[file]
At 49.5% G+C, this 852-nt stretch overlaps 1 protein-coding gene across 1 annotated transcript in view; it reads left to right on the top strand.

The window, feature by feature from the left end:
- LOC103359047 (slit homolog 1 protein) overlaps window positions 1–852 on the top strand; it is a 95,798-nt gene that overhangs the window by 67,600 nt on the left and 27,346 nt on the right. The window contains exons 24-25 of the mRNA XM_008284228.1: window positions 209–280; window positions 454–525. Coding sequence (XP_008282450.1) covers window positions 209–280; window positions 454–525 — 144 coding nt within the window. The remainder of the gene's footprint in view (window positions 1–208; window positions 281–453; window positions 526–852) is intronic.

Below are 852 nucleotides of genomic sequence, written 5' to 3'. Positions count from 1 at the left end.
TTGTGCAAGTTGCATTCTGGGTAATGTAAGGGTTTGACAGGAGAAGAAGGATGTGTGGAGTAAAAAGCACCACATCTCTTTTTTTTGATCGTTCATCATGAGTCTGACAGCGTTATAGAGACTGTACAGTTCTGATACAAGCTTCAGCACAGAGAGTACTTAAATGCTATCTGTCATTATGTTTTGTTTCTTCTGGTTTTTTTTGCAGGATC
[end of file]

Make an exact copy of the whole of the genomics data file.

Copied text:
At 49.5% G+C, this 852-nt stretch overlaps 1 protein-coding gene across 1 annotated transcript in view; it reads left to right on the top strand.

The window, feature by feature from the left end:
- LOC103359047 (slit homolog 1 protein) overlaps window positions 1–852 on the top strand; it is a 95,798-nt gene that overhangs the window by 67,600 nt on the left and 27,346 nt on the right. The window contains exons 24-25 of the mRNA XM_008284228.1: window positions 209–280; window positions 454–525. Coding sequence (XP_008282450.1) covers window positions 209–280; window positions 454–525 — 144 coding nt within the window. The remainder of the gene's footprint in view (window positions 1–208; window positions 281–453; window positions 526–852) is intronic.

Below are 852 nucleotides of genomic sequence, written 5' to 3'. Positions count from 1 at the left end.
TTGTGCAAGTTGCATTCTGGGTAATGTAAGGGTTTGACAGGAGAAGAAGGATGTGTGGAGTAAAAAGCACCACATCTCTTTTTTTTGATCGTTCATCATGAGTCTGACAGCGTTATAGAGACTGTACAGTTCTGATACAAGCTTCAGCACAGAGAGTACTTAAATGCTATCTGTCATTATGTTTTGTTTCTTCTGGTTTTTTTTGCAGGATC